connecting people to the gospel
Sermons from Springwood Presbyterian Church
Springwood Presbyterian Church
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Total Sermons: 57
Places like Great Lakes Crossing, the Mall of America in Minneapolis, Minnesota and perhaps our own Tanger Outlets can be presented as sacred sites in our society. Certainly their proportions are impressive, monumental, designed to welcome the visitor. They can be seen as one vast temple of consumerism and entertainment under the direction of a large and efficient hierarchy. Think about it- the response of the opening day crowds had elements similar to religious devotion: pilgrimage from distant points, eager longing, the willingness to undergo hardship for some great good, losing oneself in a mystery that offers significance and salvation. In the days of Jesus the Jerusalem temple was where a religion became an economy. Jesus said, “As for these things that you see, the day will come when not one stone will be left upon another, all will be thrown down.”
On the other side of all our questions there are not always answers, but the living God who provides grace and who is more wonderful and hopeful than we could ever have imagined. I hope and pray that as your pastor and friend we can tackle these questions and others you ponder together as a community of faith. Jesus didn’t answer the Sadducees directly nor does he always answer our questions. But what Jesus DOES is point us to a God whose faithfulness is immeasurable and inexhaustible, and in that faithfulness we find enough to endure all that life and death will ask of us.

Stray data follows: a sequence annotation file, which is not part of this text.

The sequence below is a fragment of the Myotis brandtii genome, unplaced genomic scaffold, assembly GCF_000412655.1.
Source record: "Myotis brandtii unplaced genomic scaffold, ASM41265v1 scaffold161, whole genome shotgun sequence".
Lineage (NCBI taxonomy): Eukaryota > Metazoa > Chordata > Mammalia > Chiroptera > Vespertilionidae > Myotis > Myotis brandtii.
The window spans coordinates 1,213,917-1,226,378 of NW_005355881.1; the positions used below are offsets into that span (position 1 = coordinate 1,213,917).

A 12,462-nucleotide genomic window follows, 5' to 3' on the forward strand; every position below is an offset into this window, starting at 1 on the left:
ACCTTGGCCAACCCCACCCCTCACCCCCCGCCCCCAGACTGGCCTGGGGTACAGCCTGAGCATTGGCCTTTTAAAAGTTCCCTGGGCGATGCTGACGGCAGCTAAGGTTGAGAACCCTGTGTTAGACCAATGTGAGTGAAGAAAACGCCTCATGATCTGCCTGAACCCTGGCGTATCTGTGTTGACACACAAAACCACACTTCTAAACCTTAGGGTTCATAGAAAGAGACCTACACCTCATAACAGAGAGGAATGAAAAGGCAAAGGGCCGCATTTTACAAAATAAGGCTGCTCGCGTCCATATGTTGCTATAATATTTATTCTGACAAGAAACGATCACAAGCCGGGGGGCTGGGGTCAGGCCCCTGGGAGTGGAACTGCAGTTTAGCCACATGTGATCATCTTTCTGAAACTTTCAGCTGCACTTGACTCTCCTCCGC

Good works, in and of themselves, can be done by any good-hearted person, whether Christian or not. Christians have the special work, in this wounded world, to do these acts of compassion for Jesus’ sake, that they may build up the body of Christ and bring people together in the unity of the Spirit in the bond of peace. Unity is given to us by God, in Christ, but the church must accept this gift, unwrap it, and use it to build the body of Christ in the world.
Jesus said, if you continue in my word, you are truly my disciples; and you will know the truth, and the truth will make you free. (John 8: 31-32) We don’t have to stand by helplessly and watch our personal lives and our nation suffer a meltdown. Each of us can be agents for change, speaking truthfully, living honestly, encouraging and supporting truth-telling in others, calling to account those who disregard it, cultivating forgiveness of ourselves and of others when we backslide, and finding joy in healed relationships. God does call us to account for our actions, but, at the same time, calls us to the mercy seat to be healed, saying through Jeremiah (30: 17): I will restore health to you, and your wounds I will heal.
God our creator is in control of the world. God has a plan, a vision for how the world should be, and how we should be. At the same time, God has allowed human clay the freedom to choose to be molded by God’s vision—or to choose to resist it. God’s plan for the world will be worked out, with our help or despite our resistance, but it’s clear that God very much wants us to be part of the plan